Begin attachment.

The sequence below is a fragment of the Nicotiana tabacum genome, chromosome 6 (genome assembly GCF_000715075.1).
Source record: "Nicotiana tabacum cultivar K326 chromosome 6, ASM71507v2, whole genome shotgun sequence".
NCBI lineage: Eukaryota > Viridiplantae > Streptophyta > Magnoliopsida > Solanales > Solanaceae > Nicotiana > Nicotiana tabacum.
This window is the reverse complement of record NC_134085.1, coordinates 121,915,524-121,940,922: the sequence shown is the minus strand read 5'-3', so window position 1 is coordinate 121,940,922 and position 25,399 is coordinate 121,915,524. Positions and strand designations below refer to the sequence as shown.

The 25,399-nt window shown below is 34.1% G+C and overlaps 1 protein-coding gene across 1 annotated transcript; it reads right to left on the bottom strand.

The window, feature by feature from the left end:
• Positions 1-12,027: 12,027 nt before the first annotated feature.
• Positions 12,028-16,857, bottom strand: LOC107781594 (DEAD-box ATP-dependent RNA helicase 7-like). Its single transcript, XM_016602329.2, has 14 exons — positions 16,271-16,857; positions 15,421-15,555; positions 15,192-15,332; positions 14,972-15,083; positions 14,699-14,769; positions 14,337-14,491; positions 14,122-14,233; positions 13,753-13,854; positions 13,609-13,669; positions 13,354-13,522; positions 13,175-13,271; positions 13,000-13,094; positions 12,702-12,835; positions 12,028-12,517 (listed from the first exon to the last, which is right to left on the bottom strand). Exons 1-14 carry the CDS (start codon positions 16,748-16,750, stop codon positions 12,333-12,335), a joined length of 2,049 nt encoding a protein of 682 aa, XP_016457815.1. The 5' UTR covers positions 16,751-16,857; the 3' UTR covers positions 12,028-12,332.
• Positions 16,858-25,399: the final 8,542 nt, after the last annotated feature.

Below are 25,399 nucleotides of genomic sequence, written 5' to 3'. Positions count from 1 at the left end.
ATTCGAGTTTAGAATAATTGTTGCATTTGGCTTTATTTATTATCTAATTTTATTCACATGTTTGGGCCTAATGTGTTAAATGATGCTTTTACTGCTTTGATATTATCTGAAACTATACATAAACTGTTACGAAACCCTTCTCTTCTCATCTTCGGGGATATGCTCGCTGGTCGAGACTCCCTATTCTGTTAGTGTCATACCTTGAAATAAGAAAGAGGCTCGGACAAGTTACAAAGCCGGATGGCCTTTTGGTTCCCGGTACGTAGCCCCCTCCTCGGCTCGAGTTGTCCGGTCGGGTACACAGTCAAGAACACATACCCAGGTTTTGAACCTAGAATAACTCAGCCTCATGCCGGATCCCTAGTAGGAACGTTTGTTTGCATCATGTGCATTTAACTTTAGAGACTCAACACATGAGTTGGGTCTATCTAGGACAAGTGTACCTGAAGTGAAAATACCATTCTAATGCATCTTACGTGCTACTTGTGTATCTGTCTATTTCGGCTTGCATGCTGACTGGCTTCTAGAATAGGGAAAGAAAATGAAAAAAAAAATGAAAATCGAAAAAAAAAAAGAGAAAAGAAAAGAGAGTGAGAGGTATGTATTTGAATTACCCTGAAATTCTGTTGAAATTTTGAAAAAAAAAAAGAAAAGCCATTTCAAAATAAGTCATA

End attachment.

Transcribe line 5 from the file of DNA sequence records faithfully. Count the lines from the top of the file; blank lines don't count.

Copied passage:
The 25,399-nt window shown below is 34.1% G+C and overlaps 1 protein-coding gene across 1 annotated transcript; it reads right to left on the bottom strand.